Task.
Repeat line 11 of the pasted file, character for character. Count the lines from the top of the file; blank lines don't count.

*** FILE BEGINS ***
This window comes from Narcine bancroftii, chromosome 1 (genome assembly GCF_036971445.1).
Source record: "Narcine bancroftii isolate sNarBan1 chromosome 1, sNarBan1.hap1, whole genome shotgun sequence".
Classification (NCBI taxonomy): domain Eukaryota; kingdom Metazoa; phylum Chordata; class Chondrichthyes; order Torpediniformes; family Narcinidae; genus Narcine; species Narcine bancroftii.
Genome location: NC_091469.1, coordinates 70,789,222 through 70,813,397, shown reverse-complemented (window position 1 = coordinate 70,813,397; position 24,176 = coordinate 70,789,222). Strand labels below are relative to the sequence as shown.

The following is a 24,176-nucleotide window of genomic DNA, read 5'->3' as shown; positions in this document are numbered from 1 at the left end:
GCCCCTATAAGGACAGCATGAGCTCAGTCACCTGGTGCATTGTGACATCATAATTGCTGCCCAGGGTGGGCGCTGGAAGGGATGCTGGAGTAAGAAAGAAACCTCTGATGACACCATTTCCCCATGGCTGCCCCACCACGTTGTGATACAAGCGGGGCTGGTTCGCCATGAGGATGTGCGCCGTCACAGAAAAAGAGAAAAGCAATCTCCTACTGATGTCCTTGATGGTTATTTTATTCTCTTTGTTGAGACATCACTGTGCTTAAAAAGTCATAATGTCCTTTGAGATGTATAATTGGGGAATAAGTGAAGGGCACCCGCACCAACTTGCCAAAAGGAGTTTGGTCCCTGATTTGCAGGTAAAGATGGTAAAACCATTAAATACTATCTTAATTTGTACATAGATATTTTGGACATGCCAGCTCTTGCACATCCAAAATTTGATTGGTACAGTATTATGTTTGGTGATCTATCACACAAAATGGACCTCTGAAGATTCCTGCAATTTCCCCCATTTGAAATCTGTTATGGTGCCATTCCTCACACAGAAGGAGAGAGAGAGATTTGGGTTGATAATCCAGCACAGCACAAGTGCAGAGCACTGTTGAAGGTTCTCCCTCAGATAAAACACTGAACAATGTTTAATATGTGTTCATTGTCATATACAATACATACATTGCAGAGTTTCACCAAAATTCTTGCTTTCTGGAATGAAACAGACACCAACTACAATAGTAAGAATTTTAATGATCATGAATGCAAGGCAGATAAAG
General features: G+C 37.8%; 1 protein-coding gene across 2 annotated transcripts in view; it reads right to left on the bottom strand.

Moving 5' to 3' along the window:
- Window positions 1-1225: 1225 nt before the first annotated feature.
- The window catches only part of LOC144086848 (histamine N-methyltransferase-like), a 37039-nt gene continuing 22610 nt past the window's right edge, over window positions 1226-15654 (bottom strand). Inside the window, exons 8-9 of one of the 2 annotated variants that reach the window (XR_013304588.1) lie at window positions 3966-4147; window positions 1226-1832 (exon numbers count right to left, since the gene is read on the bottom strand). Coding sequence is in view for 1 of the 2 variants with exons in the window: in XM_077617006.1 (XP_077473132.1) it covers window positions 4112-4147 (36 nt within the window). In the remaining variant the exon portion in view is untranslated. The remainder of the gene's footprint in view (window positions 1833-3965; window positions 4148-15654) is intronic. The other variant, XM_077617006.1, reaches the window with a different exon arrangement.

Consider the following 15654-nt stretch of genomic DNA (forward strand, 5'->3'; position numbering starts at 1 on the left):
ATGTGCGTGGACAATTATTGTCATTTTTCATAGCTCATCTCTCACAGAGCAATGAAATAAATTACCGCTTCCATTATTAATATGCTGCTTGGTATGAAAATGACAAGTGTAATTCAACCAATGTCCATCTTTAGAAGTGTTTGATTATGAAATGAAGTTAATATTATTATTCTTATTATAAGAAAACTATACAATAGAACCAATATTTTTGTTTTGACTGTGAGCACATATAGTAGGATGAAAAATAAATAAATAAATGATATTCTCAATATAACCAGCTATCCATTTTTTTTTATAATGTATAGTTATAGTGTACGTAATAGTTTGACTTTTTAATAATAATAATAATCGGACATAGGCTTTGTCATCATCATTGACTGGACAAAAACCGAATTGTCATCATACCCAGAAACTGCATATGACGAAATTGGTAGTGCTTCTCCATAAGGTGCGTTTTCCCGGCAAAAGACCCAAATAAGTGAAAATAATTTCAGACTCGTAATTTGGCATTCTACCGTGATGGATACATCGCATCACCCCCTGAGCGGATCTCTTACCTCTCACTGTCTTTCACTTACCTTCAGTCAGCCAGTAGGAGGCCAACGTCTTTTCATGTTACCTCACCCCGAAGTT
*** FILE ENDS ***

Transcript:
Consider the following 15654-nt stretch of genomic DNA (forward strand, 5'->3'; position numbering starts at 1 on the left):